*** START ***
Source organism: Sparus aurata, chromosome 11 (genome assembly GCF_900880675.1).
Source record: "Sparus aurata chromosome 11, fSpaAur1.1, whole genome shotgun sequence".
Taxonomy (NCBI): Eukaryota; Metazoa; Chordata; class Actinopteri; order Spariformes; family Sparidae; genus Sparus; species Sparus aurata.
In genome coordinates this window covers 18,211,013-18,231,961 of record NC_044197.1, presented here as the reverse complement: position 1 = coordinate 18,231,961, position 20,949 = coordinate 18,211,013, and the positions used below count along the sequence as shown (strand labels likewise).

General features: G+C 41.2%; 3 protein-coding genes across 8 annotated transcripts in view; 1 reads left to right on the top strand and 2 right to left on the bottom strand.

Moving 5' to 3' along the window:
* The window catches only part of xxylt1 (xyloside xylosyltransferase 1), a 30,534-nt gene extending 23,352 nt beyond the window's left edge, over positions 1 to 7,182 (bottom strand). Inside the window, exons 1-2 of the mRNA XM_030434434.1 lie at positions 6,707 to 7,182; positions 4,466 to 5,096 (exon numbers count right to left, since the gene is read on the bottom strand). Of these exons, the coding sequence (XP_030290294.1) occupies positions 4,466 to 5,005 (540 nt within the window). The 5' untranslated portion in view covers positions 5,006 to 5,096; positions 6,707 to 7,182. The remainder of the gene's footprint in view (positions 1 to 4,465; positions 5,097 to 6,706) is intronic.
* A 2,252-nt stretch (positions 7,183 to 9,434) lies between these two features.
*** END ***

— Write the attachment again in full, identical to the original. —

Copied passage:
Source organism: Sparus aurata, chromosome 11 (genome assembly GCF_900880675.1).
Source record: "Sparus aurata chromosome 11, fSpaAur1.1, whole genome shotgun sequence".
Taxonomy (NCBI): Eukaryota; Metazoa; Chordata; class Actinopteri; order Spariformes; family Sparidae; genus Sparus; species Sparus aurata.
In genome coordinates this window covers 18,211,013-18,231,961 of record NC_044197.1, presented here as the reverse complement: position 1 = coordinate 18,231,961, position 20,949 = coordinate 18,211,013, and the positions used below count along the sequence as shown (strand labels likewise).

General features: G+C 41.2%; 3 protein-coding genes across 8 annotated transcripts in view; 1 reads left to right on the top strand and 2 right to left on the bottom strand.

Moving 5' to 3' along the window:
* The window catches only part of xxylt1 (xyloside xylosyltransferase 1), a 30,534-nt gene extending 23,352 nt beyond the window's left edge, over positions 1 to 7,182 (bottom strand). Inside the window, exons 1-2 of the mRNA XM_030434434.1 lie at positions 6,707 to 7,182; positions 4,466 to 5,096 (exon numbers count right to left, since the gene is read on the bottom strand). Of these exons, the coding sequence (XP_030290294.1) occupies positions 4,466 to 5,005 (540 nt within the window). The 5' untranslated portion in view covers positions 5,006 to 5,096; positions 6,707 to 7,182. The remainder of the gene's footprint in view (positions 1 to 4,465; positions 5,097 to 6,706) is intronic.
* A 2,252-nt stretch (positions 7,183 to 9,434) lies between these two features.